Joan is a 36-year old intensive care doctor and daughter of Chinese immigrants, living in New York City. The book begins on the day of Joan’s dad’s death in China, where he and her mother returned to once Joan and her brother were in college. From here, we meet Joan, a self-described “workaholic” whose love of machines is touching, (I won’t spoil a tender moment she has with an ECMO machine) but whose understanding of other people isn’t always as clear. And no one understands her, or her choices, either - she is childless and unpartnered, committed to her job.

Throughout the book, which takes place from mid-2019 to mid-2020, Joan reflects on her own feeling of being ‘Other’ as an American-born child of Chinese immigrants. She considers how the values she inherited from her parents differ from the Western, individualistic mindset, and how those around her try to make her “more Western” for their own comfort. Am I still an immigrant, she wonders, if my parents returned home? And still in America, who am I, and where is my home? 

Halfway through the book, the COVID-19 virus has started to appear in China, and Joan must also endure news stories of anti-Asian American hate crimes while also working in healthcare. This book was a subversive, challenging, eye-opening, beautiful exploration of grief and identity. 2022 should be the year of Weike Wang. 

Joan Is Okay is out on January 17. Thank you NetGalley  and Random House for providing this ARC in exchange for an honest review.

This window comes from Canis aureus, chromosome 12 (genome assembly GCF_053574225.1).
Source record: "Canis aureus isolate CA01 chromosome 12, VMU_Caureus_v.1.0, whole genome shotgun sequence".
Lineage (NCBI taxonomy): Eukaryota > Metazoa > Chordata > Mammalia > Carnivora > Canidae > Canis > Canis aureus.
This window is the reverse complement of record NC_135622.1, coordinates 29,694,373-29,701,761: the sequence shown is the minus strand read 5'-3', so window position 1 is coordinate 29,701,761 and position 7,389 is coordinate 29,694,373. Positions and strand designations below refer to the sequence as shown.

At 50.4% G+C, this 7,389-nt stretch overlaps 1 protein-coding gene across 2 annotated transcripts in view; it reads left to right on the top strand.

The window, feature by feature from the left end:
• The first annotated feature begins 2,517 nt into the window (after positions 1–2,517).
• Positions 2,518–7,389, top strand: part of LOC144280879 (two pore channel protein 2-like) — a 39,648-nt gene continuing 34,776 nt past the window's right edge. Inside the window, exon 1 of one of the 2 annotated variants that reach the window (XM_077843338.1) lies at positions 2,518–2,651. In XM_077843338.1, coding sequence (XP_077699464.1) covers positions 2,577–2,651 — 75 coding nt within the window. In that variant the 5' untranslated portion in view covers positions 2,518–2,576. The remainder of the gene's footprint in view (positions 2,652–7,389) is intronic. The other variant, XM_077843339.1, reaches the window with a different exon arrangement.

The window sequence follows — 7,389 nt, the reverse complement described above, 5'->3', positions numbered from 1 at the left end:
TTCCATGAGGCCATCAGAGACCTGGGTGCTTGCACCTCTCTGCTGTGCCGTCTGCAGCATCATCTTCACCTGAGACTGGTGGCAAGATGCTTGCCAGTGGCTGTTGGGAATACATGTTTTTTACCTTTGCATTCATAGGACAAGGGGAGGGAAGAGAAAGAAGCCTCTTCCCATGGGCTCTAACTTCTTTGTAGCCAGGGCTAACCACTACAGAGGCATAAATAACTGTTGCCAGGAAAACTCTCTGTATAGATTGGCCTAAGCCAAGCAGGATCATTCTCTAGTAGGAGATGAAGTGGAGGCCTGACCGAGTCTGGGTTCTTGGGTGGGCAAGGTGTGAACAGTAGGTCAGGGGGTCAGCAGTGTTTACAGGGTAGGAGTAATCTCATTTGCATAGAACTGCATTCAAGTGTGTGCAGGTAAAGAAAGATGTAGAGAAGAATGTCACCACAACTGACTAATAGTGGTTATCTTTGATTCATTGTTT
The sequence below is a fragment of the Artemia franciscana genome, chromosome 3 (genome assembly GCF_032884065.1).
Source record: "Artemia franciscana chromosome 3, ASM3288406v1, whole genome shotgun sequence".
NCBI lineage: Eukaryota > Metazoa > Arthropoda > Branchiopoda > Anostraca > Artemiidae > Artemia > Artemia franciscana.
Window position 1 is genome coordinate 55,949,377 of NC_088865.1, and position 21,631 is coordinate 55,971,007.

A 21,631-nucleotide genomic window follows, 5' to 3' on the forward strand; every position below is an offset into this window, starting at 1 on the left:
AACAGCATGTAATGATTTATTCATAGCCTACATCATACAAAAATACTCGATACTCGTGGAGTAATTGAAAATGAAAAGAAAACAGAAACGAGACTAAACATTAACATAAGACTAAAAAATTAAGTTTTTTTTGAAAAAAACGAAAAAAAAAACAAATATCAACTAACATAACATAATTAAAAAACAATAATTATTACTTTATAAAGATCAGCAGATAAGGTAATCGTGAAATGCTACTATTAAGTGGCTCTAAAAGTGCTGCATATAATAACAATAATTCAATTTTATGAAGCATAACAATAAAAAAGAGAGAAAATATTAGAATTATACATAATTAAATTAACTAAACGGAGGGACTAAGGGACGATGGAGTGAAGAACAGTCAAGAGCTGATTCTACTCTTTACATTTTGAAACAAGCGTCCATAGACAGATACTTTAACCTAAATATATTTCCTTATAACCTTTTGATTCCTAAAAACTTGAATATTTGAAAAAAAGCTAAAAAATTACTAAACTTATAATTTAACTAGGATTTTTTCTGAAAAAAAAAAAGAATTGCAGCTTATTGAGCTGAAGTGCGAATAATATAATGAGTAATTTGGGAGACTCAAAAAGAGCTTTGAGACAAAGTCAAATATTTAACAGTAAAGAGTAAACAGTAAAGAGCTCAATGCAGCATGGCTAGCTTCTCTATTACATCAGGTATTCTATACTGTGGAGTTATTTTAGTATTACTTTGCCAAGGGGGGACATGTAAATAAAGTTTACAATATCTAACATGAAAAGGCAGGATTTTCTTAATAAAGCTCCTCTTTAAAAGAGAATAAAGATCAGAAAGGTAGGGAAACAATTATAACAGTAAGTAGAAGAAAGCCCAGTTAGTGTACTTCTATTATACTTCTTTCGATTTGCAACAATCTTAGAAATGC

@Raq.Reads, January 9, 2022.
Was this review helpful?
I read this one in just a few sittings. Joan is an incredibly unique character, and I wish the novel had been longer so I could have spent more time with her. 

Thank you to NetGalley and the publisher for the free e-copy.
Was this review helpful?
Joan is definitely not okay. And neither was I by the end of this book.

At first I wasn't sure I would like 'Joan is Okay' because of the stilted structure of the writing, but I think the way this book reads like Joan is talking to you, the reader, means 'Joan is Okay' would come across much more enjoyably as an audiobook.

By the end, I was completely invested in Joan's journey, in her relationships with her family, neighbour, coworkers— even with her doorman. While domestic fiction isn't my usual preference, and I have my qualms with the style and structure of the writing itself, Wang has crafted a beautifully moving piece of character reflection and a captivating, eye-opening peek into Chinese family dynamics and how they affect a person's relationship with present-day America.